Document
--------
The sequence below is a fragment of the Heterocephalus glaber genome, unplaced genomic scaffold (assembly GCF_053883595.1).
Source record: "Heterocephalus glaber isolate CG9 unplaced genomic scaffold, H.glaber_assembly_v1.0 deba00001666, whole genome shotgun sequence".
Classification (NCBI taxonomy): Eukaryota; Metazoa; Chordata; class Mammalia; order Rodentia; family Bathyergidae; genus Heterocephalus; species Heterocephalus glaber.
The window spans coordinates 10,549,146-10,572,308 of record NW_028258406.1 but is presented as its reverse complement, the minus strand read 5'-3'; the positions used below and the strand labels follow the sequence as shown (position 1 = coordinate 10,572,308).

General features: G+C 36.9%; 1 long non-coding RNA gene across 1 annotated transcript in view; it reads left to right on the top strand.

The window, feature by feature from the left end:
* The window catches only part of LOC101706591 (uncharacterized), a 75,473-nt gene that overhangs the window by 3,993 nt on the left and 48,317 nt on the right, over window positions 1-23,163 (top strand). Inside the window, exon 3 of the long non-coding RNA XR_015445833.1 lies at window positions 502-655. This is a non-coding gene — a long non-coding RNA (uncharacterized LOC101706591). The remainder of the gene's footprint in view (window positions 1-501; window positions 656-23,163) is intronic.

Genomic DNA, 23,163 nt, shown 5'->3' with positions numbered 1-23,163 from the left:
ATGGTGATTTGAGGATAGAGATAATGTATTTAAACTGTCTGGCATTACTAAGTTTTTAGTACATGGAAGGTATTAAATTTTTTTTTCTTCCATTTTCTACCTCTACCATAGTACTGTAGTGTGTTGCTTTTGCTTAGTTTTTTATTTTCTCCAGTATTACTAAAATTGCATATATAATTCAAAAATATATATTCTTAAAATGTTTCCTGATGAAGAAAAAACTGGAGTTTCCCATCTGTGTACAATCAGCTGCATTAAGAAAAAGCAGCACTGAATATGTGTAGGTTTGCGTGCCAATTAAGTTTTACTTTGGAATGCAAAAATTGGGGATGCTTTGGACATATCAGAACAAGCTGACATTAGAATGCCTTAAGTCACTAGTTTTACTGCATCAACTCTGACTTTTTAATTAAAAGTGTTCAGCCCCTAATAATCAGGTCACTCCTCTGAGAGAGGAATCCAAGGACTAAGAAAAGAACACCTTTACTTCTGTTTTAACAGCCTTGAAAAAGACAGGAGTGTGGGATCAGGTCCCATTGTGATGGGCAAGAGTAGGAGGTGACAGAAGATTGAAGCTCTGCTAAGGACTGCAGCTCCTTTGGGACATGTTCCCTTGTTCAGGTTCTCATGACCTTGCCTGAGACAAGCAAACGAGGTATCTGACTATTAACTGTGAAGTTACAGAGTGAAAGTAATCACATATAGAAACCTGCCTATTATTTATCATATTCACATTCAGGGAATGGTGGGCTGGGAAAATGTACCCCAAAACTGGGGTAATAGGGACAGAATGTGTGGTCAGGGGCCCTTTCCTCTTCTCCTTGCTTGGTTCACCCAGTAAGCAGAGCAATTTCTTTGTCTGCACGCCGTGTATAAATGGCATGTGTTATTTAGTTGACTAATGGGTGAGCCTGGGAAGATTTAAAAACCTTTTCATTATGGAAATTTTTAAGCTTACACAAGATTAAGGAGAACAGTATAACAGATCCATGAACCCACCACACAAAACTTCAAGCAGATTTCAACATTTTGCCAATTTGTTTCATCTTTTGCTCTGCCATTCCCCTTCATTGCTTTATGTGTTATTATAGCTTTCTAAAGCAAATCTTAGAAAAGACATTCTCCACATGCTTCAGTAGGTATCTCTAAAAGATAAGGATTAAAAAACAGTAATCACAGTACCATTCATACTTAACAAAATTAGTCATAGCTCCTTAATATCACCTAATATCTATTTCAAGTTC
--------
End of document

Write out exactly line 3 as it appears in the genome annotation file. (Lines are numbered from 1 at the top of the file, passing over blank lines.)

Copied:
Classification (NCBI taxonomy): Eukaryota; Metazoa; Chordata; class Mammalia; order Rodentia; family Bathyergidae; genus Heterocephalus; species Heterocephalus glaber.